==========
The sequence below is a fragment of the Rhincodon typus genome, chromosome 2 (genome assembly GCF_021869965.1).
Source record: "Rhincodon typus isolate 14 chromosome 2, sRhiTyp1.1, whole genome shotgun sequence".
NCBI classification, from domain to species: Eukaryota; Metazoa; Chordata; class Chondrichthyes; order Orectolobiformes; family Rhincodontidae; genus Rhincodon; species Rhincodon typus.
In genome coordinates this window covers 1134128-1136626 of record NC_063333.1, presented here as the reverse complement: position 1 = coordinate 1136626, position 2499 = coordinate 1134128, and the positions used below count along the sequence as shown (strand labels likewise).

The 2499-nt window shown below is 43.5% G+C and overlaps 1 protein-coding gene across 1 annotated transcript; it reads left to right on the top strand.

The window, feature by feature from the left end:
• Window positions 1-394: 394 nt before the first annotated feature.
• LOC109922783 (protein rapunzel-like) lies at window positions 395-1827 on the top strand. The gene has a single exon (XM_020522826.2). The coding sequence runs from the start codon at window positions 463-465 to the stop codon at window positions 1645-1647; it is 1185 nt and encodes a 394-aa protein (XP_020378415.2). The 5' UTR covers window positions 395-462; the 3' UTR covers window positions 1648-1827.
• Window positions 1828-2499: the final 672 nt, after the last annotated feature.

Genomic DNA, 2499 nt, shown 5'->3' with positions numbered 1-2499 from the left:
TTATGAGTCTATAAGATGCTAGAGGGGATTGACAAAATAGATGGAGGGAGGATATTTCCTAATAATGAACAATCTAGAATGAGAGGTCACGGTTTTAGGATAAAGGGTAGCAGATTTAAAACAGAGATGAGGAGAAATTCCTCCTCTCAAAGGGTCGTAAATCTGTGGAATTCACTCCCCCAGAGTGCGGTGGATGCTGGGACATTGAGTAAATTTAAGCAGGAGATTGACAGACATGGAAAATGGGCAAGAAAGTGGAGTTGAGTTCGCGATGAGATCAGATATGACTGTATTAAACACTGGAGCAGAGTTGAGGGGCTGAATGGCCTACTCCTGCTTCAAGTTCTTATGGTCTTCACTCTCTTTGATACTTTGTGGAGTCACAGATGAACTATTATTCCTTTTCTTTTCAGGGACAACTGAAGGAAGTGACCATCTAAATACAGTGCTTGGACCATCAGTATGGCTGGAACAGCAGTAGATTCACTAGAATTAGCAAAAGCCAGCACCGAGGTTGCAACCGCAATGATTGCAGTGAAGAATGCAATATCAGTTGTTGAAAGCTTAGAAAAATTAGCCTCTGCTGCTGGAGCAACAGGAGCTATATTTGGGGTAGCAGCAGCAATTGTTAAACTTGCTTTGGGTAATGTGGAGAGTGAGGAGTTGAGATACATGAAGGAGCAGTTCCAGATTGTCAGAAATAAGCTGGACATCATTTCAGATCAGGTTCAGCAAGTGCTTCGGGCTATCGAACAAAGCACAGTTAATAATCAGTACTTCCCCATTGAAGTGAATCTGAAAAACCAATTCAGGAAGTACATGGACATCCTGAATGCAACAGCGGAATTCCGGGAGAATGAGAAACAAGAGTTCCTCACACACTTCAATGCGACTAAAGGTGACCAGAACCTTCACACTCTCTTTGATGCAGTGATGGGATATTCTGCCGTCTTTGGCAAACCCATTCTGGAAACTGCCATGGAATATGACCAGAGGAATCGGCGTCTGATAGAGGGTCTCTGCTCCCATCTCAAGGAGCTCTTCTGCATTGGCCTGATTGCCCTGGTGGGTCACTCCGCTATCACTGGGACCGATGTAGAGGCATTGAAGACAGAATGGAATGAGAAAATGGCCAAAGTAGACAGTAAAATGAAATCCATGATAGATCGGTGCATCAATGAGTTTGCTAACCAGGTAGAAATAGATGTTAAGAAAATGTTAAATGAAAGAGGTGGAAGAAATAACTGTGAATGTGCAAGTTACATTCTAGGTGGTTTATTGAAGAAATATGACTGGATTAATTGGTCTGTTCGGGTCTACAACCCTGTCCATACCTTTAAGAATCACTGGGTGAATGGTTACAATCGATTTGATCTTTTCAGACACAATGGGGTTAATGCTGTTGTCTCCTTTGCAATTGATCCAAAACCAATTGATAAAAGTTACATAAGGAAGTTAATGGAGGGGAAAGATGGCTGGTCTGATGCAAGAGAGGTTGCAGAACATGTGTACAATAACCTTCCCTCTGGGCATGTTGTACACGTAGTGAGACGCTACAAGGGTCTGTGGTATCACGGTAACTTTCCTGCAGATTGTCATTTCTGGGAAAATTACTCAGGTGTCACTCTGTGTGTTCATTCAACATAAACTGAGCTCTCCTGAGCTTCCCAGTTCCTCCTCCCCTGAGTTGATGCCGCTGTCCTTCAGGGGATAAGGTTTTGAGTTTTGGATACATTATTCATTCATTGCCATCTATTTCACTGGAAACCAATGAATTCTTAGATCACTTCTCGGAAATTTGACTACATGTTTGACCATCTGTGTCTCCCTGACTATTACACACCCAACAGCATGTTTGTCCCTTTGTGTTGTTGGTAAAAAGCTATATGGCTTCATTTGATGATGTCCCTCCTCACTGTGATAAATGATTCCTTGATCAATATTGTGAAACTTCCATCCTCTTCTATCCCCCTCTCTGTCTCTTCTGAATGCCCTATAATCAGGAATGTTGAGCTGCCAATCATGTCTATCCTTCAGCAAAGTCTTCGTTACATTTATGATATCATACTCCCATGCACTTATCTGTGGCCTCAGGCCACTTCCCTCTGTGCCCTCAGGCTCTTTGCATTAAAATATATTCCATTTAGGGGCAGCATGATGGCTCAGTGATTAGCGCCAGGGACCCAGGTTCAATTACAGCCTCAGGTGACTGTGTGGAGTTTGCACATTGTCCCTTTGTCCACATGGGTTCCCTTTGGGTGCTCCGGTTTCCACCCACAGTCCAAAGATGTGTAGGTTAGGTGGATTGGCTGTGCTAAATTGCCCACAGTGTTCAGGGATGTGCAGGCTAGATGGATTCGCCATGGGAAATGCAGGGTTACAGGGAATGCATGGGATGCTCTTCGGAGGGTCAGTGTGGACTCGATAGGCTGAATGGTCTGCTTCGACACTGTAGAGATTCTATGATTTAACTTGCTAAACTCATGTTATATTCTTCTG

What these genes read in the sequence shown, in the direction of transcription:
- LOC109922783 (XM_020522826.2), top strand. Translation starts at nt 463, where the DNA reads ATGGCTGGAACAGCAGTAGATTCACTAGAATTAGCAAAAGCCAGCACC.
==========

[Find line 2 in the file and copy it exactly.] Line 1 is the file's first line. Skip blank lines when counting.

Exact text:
Source record: "Rhincodon typus isolate 14 chromosome 2, sRhiTyp1.1, whole genome shotgun sequence".